(NOT a Manchester teacher) Sorry, Teddy. You should have tried those arguments on for size several years ago when you first sat down at the table to negotiate a new contract. Springing them at the eleventh hour? Not kosher! Three YEARS without a working contract is ridiculous and shows just how uninterested you are in the education of the city’s kids. Funny how you can find money for golf greens and sports venues and other pet projects, but you leave students, teachers, and parents hanging in the wind for years. The timing of this as an election year is noted. The voters in Manchester are NOT stupid. They get it – the value of their property is directly tied to the success of its schools. When the voters elect city leaders who decide to get serious and support the schools with enough resources, recognition that class size matters, and paying its teachers for all the work they do – and God bless them, those people WORK – Manchester will find its way out of the basement of the good schools list. Any business manager knows you can’t keep good people on the payroll if you don’t take care of them. Your best are going to go elsewhere, and THAT is going to be on your watch.

  • roundraven

    Is this a letter to try and resurrect some votes? This is a person who has a history of fudging numbers. He did it in Concord and his own party helped to push him out. Now, he is doing it in Manchester. Yesterday I read comments from Paul Porter that talked about how the Mayor used the Charter to his own benefit and ignores it when nobody is paying attention. Manchester residents deserve better than this. We are a city with enormous potential. Once, cities like Concord and Nashua could look at the progress in Manchester with envy. After suffering the leadership of former Mayor Guinta (another man who fudged the numbers and who is still, questionably in office) and Gatsas our school district has suffered drastically. Young families have moved out of Manchester and our city has become stagnant, crime ridden, and full of slum lords who are friends of the Mayor. Haven’t we had enough? Property owners and long time city residents deserve so much better than this. We need to take the opportunity being given to us in September and vote overwhelmingly for people who care about Manchester and the progress of getting young families back, bringing business to the city, filling the storefronts again and doing it on a foundation of good public education, a solid police department to keep our streets safe and a strong fire department to maintain city residents and business. We need to maintain our roads, our sidewalks and our parks to make the city safe and beautiful again. It can happen and I believe with new leadership that it will. I know who I am supporting in September for the Mayoral election, my ward offices and the candidates at Large. Last night I attended the opening of candidate for Mayor, present alderman and former school board member, Joyce Craig. Hundreds of people were there. Let’s keep up the momentum and make the change.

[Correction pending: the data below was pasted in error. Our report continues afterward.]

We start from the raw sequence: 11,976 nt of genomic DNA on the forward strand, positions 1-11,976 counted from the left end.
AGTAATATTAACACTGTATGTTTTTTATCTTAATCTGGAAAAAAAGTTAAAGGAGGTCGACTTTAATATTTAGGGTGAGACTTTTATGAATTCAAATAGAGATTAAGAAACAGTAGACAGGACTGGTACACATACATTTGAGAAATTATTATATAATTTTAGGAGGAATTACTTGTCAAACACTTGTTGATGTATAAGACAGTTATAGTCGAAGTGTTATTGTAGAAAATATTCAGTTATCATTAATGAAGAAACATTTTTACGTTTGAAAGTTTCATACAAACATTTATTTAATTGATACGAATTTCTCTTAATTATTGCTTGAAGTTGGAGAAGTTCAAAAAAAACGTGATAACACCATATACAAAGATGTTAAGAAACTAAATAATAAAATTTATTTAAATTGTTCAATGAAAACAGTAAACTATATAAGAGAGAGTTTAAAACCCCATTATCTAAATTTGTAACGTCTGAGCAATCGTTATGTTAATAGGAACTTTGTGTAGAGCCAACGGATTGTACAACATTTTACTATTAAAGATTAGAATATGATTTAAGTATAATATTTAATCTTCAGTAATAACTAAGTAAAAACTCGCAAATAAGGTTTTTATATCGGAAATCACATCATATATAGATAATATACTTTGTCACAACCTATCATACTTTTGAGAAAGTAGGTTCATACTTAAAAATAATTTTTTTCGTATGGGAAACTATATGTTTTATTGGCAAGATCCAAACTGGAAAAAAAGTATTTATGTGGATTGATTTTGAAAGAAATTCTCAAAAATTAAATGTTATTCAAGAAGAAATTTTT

• ChildrenAreOurFuture

    That’s just fine Mayor, but in your role as Chairman of the BOSC, it is your responsibility to act in the best interest of the school board. When all members of the board approved the contract, and you did not, you were not acting as school board chairman, you were acting on your own agenda. #conflictofinterest #nomayoraschairman we need a charter change to remove the mayor as chairman of the BOSC!

    • roundraven

      Paul Porter made great comments on how the Mayor uses the present charter to his own benefit. The calling out of family members has never happened before. Of course – how many community players are related to public officials historically. It isn’t a conflict of interest when you have a community that’s been built for a reason. Sadly, so many have moved away from Manchester.